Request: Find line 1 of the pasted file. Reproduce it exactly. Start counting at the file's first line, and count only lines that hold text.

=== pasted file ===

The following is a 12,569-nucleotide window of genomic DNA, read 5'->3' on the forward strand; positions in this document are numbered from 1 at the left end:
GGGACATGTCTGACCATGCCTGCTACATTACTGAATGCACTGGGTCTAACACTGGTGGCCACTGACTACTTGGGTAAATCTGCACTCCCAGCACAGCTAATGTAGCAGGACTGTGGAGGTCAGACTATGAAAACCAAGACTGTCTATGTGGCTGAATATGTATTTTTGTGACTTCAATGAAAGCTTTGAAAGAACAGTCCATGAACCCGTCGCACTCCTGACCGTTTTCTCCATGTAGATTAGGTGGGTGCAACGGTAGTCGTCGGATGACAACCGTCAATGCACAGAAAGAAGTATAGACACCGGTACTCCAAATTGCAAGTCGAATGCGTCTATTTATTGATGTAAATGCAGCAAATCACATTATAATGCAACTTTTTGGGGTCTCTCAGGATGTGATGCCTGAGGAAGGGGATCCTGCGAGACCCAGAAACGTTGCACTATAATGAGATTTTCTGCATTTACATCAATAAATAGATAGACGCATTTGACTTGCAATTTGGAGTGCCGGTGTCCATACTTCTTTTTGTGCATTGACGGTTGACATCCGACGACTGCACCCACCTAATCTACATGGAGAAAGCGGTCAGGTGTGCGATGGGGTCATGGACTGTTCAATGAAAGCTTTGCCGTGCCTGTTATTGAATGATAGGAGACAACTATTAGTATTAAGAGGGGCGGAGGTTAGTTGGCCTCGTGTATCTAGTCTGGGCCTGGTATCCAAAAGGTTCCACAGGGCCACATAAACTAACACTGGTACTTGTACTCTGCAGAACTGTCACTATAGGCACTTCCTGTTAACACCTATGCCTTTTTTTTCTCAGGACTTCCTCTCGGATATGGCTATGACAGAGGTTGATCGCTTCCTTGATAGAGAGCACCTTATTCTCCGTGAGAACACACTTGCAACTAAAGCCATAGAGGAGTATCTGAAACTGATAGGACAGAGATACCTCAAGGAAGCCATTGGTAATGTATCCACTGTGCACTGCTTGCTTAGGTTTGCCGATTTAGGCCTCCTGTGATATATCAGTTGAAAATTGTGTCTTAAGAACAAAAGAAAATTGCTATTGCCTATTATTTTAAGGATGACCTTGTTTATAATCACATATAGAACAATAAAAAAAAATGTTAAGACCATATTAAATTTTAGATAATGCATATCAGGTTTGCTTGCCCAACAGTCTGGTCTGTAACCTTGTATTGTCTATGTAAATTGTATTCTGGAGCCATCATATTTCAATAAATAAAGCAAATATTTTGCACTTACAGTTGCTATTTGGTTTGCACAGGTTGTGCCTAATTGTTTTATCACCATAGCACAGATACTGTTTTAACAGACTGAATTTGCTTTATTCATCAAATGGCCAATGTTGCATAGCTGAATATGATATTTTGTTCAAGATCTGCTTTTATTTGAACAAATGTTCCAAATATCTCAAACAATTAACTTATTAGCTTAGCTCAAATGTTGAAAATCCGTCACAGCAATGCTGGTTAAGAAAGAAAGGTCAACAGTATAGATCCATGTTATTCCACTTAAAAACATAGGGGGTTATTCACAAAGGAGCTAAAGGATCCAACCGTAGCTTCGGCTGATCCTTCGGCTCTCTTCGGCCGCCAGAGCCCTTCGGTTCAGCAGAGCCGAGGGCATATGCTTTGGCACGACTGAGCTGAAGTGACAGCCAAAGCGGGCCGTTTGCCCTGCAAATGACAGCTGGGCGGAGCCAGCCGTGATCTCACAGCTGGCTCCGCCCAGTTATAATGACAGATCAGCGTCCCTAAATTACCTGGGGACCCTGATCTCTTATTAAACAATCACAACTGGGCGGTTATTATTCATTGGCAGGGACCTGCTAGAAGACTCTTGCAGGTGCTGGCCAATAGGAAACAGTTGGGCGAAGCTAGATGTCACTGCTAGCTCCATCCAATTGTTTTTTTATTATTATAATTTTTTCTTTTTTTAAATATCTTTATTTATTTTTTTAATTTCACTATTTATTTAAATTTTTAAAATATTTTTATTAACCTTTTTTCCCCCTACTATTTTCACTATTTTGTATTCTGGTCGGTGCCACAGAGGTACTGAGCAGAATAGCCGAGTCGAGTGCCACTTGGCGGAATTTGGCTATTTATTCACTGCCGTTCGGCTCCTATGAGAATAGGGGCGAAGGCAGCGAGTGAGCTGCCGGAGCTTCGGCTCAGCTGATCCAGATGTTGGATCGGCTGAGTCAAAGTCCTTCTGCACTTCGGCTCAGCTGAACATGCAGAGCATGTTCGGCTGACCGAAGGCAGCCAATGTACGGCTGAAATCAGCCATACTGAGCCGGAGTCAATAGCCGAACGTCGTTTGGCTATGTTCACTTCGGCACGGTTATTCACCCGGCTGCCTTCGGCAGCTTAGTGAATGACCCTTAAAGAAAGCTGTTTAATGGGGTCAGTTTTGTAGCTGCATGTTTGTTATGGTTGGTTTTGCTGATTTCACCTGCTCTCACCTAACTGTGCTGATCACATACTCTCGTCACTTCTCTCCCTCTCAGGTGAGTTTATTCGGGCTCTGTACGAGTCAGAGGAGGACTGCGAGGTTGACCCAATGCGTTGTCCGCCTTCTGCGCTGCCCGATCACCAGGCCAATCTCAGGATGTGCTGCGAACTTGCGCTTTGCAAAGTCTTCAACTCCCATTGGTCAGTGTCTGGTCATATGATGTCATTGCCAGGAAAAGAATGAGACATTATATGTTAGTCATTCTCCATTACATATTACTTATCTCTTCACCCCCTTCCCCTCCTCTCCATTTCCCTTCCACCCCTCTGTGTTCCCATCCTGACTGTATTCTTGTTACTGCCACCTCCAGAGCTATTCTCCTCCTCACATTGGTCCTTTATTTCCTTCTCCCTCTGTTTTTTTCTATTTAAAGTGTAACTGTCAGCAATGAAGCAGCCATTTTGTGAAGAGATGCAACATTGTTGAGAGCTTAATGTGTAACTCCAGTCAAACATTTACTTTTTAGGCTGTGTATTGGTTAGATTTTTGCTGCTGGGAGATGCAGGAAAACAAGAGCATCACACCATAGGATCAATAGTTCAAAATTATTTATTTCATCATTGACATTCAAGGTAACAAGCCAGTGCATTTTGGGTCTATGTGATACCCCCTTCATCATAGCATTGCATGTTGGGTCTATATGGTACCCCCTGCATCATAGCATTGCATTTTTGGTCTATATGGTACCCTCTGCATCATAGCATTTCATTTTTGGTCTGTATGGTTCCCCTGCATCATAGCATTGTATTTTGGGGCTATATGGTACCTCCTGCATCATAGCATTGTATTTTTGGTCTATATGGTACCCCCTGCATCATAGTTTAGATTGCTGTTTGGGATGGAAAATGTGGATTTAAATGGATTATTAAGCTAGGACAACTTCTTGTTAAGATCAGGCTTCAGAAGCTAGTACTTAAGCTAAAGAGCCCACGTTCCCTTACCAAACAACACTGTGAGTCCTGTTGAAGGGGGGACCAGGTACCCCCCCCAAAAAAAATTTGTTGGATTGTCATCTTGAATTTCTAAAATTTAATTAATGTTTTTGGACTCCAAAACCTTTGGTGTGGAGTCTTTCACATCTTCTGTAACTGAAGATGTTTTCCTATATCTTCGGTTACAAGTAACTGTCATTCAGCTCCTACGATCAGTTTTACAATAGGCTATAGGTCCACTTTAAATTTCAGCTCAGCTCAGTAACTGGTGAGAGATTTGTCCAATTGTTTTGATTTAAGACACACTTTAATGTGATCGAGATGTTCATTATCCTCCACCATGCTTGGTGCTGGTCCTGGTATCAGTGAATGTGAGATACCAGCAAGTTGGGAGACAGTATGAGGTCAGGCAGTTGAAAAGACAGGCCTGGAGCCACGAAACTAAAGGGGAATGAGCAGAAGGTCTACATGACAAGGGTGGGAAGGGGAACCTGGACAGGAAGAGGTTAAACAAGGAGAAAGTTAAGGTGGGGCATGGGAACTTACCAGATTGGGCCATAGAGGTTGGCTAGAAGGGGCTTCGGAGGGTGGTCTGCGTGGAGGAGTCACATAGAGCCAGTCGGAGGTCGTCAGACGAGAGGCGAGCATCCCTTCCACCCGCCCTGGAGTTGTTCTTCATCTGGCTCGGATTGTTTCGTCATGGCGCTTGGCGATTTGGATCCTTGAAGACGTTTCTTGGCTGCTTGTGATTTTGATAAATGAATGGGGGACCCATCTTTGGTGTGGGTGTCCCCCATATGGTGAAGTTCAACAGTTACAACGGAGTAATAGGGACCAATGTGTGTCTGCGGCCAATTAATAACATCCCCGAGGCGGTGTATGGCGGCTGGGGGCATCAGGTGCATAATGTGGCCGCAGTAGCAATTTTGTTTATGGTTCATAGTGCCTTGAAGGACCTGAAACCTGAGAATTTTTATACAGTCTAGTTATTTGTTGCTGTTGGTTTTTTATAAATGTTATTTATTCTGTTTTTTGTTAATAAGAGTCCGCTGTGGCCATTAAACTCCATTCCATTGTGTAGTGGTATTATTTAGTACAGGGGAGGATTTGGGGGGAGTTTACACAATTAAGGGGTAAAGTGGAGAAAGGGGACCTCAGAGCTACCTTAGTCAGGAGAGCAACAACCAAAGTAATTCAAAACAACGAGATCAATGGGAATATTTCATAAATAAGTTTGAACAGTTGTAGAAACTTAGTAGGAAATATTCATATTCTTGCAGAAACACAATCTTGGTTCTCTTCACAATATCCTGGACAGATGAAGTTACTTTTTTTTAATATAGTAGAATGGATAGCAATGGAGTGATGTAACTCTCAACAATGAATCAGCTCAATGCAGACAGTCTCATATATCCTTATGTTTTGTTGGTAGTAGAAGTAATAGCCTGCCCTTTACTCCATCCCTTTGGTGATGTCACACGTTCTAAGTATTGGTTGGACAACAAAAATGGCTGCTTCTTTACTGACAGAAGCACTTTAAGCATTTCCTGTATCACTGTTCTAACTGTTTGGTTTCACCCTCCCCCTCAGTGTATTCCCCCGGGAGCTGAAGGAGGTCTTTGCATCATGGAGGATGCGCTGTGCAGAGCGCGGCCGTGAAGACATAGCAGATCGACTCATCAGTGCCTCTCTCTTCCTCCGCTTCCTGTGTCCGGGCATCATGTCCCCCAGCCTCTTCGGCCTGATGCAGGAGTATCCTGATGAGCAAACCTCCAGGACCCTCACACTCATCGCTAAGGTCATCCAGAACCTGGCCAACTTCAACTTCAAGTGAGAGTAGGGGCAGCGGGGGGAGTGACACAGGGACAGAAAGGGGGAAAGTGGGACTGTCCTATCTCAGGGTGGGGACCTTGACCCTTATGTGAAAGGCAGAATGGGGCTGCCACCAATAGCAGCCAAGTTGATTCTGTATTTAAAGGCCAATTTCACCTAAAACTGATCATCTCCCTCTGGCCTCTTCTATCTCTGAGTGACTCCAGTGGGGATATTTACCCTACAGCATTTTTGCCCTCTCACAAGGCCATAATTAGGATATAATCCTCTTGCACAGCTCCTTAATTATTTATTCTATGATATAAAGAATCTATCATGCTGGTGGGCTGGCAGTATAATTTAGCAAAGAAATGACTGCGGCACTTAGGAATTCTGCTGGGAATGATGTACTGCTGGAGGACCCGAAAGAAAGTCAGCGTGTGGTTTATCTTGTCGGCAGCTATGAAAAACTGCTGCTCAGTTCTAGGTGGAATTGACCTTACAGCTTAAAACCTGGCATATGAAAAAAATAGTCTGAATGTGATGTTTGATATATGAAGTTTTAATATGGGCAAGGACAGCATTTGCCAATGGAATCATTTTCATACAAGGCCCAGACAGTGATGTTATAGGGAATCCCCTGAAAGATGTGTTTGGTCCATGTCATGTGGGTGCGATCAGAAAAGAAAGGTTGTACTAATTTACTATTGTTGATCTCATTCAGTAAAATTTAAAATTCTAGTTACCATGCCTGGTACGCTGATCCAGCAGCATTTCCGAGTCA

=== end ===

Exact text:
The following is a 12,569-nucleotide window of genomic DNA, read 5'->3' on the forward strand; positions in this document are numbered from 1 at the left end: